The TCM treatment group produced significant improvements across the following parameters (p<0.05): ESSPRI, ESSDAI, TCM syndrome scores, saliva and tear flow rates, and serum ESR, CRP, IgG, C3, and C4 levels. The TCM group produced superior patient outcomes compared with the control group in the following areas (p<0.05): ESSPRI and TCM syndrome scores, saliva flow rates, and serum ESR levels. The researchers conclude that “Combining acupuncture with TCM herbs shows greater therapeutic effects in improving disease activity scores and objective indicators of pSS [primary Sjögren syndrome]. It is safe and effective for the treatment of pSS [primary Sjögren syndrome].”

    A total of 60 patients were treated and evaluated in this study. The patients received Sjögren syndrome treatment at Yueyang Integrated Traditional Chinese and Western Medicine Hospital (affiliated hospital of Shanghai University of Traditional Chinese Medicine). They were randomly divided into a TCM treatment group and a control group, with 30 patients in each group.

    The statistical breakdown for each randomized group was as follows. The treatment group was comprised of 0 males and 30 females. The average age in the treatment group was 51.55 years. The average course of disease in the treatment group was 5.62 years. The control group was comprised of 1 male and 29 females. The average age in the control group was 51.65 years. The average course of disease in the control group was 5.95 years. There were no significant statistical differences in gender, age, and course of disease relevant to patient outcome measures for patients initially admitted to the study.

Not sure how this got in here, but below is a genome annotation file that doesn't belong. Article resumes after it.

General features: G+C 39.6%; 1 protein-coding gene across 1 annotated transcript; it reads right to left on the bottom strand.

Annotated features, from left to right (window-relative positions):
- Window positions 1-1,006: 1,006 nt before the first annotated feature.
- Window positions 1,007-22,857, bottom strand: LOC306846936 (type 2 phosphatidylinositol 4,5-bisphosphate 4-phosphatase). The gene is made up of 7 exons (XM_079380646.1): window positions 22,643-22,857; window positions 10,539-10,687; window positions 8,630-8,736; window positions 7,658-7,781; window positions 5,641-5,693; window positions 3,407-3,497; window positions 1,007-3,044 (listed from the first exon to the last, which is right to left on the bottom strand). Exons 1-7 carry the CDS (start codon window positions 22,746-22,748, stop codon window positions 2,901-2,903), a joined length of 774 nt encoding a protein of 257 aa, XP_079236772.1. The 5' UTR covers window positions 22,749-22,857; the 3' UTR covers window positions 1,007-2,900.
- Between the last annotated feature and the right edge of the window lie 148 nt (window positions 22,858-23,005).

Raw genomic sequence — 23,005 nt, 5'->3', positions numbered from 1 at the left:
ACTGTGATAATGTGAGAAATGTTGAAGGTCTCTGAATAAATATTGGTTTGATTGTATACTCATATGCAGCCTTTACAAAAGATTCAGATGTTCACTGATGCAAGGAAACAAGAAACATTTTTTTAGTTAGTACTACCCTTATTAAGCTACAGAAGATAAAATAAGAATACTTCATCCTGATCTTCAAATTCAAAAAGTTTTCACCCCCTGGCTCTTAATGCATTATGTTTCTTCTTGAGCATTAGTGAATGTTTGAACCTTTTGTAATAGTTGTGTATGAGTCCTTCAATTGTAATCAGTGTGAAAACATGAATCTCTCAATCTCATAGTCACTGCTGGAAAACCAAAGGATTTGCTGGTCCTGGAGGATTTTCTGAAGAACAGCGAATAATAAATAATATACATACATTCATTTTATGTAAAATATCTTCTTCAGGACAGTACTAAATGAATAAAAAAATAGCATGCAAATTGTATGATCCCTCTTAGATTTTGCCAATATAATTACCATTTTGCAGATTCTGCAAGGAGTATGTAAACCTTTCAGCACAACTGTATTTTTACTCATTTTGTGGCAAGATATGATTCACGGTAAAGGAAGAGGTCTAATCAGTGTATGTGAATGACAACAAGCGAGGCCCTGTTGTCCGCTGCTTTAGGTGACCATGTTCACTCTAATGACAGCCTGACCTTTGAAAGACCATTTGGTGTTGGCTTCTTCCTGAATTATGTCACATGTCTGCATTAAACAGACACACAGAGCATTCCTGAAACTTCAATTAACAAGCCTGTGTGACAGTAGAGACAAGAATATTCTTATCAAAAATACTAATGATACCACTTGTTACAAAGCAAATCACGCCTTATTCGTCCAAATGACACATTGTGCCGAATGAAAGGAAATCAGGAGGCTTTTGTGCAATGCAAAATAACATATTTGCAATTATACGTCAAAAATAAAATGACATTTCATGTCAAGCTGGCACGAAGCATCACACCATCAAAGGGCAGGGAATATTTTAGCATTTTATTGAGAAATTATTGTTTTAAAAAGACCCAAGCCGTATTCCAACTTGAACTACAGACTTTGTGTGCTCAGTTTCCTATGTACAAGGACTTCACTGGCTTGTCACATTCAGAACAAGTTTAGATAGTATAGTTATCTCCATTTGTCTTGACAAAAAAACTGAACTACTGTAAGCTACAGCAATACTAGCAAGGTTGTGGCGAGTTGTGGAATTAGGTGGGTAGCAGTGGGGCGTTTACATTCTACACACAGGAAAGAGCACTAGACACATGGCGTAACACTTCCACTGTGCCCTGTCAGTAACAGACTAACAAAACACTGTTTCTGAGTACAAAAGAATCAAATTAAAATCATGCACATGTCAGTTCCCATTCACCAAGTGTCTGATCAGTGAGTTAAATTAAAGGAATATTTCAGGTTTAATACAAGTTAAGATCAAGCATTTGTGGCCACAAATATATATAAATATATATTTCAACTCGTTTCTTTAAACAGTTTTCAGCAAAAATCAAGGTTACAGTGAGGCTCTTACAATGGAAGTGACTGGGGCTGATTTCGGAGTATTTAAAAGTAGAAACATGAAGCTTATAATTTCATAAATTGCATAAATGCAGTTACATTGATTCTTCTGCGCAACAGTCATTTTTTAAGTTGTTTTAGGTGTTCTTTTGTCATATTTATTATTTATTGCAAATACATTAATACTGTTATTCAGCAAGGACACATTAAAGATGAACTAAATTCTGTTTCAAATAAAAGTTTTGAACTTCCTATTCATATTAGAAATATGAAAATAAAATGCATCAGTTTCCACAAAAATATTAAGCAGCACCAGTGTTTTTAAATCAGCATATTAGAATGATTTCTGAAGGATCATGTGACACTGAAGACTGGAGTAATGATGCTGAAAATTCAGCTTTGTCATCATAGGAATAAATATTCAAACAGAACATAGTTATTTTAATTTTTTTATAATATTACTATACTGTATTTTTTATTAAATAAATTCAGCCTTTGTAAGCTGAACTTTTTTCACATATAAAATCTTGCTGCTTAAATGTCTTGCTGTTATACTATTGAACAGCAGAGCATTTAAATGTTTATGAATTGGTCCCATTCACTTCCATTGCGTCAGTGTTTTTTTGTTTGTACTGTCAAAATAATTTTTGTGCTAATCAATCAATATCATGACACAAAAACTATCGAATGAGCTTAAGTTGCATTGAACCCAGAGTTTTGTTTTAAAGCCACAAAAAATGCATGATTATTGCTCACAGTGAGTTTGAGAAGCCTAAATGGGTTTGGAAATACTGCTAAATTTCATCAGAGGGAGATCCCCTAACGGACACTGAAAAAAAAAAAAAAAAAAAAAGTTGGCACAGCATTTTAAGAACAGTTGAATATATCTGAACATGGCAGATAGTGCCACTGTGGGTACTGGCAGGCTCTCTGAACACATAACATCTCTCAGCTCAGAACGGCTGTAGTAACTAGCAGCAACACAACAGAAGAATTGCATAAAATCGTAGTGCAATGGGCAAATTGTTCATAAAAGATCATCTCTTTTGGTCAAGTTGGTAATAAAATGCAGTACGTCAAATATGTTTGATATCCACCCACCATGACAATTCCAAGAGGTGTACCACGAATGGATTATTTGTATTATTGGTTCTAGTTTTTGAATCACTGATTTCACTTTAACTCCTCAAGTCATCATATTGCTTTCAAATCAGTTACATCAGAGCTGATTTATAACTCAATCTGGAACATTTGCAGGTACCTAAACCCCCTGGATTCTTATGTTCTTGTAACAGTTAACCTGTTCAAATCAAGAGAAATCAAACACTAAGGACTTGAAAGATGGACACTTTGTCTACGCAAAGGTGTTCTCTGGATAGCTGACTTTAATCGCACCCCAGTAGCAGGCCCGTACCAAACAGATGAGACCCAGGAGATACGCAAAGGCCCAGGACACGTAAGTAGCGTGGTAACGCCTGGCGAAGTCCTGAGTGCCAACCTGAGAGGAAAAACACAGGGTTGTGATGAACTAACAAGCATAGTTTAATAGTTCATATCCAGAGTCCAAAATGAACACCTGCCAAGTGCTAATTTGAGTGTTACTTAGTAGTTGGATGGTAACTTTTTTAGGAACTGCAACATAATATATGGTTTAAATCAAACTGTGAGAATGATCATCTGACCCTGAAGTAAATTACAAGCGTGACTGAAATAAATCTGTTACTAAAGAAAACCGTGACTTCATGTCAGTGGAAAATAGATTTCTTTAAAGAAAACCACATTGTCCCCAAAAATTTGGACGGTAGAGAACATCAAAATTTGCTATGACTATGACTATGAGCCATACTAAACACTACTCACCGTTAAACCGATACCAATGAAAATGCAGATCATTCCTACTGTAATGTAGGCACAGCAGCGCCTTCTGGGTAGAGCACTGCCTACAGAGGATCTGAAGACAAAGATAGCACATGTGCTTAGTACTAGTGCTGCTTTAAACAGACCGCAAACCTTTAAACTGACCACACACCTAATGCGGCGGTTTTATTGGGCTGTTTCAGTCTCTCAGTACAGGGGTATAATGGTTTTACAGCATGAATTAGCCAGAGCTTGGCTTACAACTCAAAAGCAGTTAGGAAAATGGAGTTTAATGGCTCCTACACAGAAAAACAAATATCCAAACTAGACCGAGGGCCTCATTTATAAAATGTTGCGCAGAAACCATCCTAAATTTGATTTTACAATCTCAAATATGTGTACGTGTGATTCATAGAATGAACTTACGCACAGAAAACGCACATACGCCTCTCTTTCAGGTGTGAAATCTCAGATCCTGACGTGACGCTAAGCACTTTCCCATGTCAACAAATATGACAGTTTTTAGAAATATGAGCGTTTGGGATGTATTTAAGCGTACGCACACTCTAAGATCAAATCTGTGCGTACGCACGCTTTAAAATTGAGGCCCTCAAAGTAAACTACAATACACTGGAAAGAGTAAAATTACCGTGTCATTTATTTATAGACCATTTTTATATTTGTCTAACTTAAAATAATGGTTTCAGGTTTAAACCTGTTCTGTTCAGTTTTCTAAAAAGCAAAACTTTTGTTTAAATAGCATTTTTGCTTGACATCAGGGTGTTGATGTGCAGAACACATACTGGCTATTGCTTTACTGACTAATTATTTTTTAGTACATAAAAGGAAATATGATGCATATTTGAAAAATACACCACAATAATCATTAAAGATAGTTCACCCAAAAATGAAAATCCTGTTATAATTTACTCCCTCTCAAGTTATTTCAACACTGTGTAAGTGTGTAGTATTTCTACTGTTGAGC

Acupuncture, Herbs, Medication
    For the TCM treatment group, a specific acupuncture point prescription and herbal medicine formula were prescribed. The primary acupoints selected were the following:

    • LI4 (Hegu)
    • BL20 (Pishu)
    • BL23 (Shenshu)
    • ST36 (Zusanli)
    • SP6 (Sanyinjiao)
    • KI3 (Taixi)

    Additional acupoints were administered based on symptom presentation. For severe eye dryness, the following acupuncture points were added:

    • BL1 (Jingming)
    • BL2 (Cuanzhu)
    • EX-HN4 (Yuyao)
    • TB23 (Sizhukong)
    • GB14 (Yangbai)
    • ST2 (Sibai)

    For severe mouth dryness, the following acupoints were added:

    • CV23 (Lianquan)
    • EX-HN12 (Jinjin)
    • EX-HN13 (Yuye)
    • ST6 (Jiache)

    For severe nose dryness, the following acupoint was added:

    • LI20 (Yingxiang)

    After disinfection of the acupoint sites, a needle was inserted into each acupoint to a standard depth. For the primary acupoints, the Ping Bu Ping Xie (mild attenuating and tonifying) manipulation technique was applied. The rest of the acupoints were applied with either the Bu (tonifying) or Xie (attenuating) manipulation technique based on symptom presentation. A 30-minute needle retention time was observed. Acupuncture treatment was conducted once per day, three times per week. A TCM herbal formula named Jie Du Tong Luo Shen Jin Tang was prescribed, which contained the following herbs:

    • Bai Hua She She Cao 15 g
    • E Zhu 15 g
    • Sheng Huang Qi 30 g
    • Dang Gui 9 g
    • Bai Shao 12 g
    • Sheng Gan Cao 6 g